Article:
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Avian flu halts wild bird rehab for the year at the Atlantic Veterinary College

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Avian flu puts pressure on producers, consumers
Avian flu is spreading around the province, infecting wild and domestic birds. Global's Iris Dyck looks at how the virus is affecting the poultry and egg industries, from the farms to your table – Nov 28, 2022

The Atlantic Veterinary College hospital in Prince Edward Island needs to be expanded so it can manage the effects of avian influenza, which are expected to be around for a long time, says a wildlife technician who works at the clinic.

The animal hospital, part of the University of Prince Edward Island, hasn’t admitted wild birds since March because of the highly contagious virus, Fiep de Bie said in an interview Wednesday.

“It’s been a very strange year,” de Bie said. “We are very much missing the (wild) birds.”

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De Bie said the clinic made the difficult decision in order to protect exotic pets — like rabbits, parrots and guinea pigs — that are vulnerable to the highly contagious virus. The hospital space isn’t big enough to isolate infected animals, she explained, adding that a bigger space is needed before the clinic can care for wild birds again.

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The H5N1 avian flu appeared in Newfoundland and Labrador last December, when it was confirmed at a farm in the St. John’s area.

Officials said at the time that it was the first case of avian flu detected in Canada since 2015. The disease has since been found in wild birds, occasionally in mammals like foxes, rats and weasels, and on dozens of poultry farms across the country.

The first case of avian flu on P.E.I. was detected in a bald eagle in March, and hundreds of sick or dead seabirds were found washed ashore in the province over the summer.

“We knew that we couldn’t take in birds because the virus was all over the island,” de Bie said.

She said she is hopeful the university can raise enough money to expand the hospital so that wild birds can be admitted next spring.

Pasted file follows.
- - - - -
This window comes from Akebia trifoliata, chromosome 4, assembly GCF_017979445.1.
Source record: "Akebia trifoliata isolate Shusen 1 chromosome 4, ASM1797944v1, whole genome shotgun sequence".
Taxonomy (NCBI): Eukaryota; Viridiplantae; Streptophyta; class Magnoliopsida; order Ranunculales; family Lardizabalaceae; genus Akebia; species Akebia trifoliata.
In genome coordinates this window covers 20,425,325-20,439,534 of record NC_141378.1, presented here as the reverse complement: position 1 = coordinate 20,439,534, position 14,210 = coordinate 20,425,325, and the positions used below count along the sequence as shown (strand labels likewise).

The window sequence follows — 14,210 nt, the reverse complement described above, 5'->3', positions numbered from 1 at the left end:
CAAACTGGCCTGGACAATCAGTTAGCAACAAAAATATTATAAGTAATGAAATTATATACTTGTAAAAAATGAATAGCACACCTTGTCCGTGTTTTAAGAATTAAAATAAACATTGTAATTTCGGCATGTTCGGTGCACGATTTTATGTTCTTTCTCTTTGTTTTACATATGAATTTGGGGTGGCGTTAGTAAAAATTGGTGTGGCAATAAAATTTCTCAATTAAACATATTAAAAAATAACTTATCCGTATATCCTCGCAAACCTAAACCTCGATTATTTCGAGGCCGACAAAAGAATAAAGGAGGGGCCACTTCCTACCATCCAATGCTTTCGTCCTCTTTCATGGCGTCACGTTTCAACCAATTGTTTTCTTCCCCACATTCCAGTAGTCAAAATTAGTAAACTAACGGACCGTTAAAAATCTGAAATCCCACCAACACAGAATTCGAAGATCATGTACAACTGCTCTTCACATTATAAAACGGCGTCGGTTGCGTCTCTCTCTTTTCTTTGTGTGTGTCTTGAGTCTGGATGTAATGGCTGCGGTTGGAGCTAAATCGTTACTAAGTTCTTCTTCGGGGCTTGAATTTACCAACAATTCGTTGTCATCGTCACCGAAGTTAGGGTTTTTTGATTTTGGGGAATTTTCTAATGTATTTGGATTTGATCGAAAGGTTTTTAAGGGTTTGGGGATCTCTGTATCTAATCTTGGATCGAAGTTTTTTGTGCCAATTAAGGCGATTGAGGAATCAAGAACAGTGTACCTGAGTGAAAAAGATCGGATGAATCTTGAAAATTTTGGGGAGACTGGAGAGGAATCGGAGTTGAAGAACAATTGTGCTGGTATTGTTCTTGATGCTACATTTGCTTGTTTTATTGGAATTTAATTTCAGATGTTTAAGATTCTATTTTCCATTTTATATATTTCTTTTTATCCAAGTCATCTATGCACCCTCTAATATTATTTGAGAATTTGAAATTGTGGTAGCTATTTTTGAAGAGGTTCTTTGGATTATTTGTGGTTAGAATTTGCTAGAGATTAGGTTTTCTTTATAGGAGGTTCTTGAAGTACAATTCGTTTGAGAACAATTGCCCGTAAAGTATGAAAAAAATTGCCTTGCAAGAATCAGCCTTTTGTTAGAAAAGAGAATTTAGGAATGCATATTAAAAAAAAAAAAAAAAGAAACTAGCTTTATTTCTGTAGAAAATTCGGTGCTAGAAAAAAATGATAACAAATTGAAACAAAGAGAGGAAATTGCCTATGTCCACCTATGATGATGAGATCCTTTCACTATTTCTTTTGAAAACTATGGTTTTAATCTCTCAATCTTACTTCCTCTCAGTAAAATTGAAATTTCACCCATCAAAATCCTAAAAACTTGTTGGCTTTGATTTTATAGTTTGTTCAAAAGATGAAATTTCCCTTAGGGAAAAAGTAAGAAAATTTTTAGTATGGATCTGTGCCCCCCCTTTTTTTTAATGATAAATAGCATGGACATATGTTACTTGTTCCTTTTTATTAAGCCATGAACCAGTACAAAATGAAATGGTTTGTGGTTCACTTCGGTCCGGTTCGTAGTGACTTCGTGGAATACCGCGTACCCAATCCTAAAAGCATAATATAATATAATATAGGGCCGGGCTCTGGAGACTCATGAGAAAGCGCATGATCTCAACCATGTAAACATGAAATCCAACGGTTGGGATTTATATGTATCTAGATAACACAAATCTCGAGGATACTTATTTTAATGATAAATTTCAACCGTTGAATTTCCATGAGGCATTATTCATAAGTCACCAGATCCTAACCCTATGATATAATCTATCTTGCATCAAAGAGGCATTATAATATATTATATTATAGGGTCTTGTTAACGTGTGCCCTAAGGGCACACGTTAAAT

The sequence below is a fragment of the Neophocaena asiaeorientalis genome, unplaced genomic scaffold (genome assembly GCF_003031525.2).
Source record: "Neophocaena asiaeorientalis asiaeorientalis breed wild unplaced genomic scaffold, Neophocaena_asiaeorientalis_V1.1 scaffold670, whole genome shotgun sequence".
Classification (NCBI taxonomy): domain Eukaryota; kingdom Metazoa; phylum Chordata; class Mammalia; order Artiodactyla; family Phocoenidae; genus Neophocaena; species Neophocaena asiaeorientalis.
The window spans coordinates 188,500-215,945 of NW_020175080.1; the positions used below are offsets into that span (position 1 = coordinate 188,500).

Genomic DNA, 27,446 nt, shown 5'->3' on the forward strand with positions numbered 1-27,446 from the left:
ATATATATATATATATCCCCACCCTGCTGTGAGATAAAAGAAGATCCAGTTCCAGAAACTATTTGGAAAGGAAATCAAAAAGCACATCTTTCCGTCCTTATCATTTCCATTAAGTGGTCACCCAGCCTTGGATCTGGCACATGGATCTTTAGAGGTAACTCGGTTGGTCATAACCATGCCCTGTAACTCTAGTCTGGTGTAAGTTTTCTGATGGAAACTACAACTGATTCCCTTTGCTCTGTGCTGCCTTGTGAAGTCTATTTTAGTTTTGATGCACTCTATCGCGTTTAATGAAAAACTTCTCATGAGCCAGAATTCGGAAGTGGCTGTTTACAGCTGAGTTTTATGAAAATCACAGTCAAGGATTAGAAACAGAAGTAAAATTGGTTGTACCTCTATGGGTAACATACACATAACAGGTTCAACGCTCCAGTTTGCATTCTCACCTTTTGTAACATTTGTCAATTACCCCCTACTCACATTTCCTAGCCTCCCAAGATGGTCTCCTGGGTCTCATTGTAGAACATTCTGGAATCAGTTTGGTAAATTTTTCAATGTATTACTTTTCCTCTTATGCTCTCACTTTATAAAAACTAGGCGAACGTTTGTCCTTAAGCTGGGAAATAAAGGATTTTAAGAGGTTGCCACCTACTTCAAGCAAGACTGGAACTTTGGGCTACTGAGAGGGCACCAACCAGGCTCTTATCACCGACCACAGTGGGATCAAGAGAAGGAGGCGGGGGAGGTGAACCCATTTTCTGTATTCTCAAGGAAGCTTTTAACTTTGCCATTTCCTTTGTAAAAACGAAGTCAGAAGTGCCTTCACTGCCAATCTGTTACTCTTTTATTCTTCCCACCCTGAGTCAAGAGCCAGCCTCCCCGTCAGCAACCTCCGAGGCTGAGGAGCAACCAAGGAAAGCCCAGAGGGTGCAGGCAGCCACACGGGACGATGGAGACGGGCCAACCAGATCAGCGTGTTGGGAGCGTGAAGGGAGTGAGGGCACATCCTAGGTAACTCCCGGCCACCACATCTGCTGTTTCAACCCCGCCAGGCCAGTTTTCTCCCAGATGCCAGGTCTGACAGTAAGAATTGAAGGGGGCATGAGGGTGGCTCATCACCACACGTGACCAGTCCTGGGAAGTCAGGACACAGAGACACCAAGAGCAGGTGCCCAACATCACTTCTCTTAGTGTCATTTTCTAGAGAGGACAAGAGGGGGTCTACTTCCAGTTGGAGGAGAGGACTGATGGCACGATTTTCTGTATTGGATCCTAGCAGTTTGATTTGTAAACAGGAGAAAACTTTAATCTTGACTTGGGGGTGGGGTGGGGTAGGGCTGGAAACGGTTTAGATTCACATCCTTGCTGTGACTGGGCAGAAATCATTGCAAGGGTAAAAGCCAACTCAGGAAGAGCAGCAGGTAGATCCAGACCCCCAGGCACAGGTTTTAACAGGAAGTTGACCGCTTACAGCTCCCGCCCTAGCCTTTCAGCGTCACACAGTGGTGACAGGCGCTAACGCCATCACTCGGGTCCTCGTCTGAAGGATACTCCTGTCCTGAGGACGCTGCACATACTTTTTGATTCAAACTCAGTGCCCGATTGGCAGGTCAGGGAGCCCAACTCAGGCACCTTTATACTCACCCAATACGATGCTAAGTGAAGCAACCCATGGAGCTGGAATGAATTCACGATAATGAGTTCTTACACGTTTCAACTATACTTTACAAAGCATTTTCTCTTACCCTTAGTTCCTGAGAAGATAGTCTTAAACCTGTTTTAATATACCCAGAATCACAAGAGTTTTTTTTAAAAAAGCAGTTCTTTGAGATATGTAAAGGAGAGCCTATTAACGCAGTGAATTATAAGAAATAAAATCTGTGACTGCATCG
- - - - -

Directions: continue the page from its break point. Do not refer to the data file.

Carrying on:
De Bie said creating extra isolation space with high-quality ventilation will be needed in the years to come because “avian flu probably will be around for quite a long time.”

Veterinarians at the clinic continue to care for animals that are not birds, but de Bie said she and her colleagues have not been caring for as many animals as they normally are able to. Wild birds represent about 85 per cent of her department’s caseload, and the veterinary college admitted about 425 wild birds in 2021.

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Click to play video: 'Avian flu puts pressure on producers, consumers'
Avian flu puts pressure on producers, consumers

De Bie said that with the fewer animal patients, her team has devoted time to research projects and public awareness campaigns, all “while trying to navigate the future of how we deal with avian influenza.”

Staff have also kept busy working with the veterinary college’s one resident wild bird: an eagle named 450 who has been in their care since October 2021.

The bird, who was the 450th animal patient in 2021, was presumably hit by a car and suffered head and spinal injuries.

Thanks to surgery and rehabilitation at the veterinary college, 450 is recovering and will soon be moved to an enclosure at the animal rehabilitation centre Hope for Wildlife, in Musquodoboit Harbour, N.S.

This report by The Canadian Press was first published Nov. 30, 2022.

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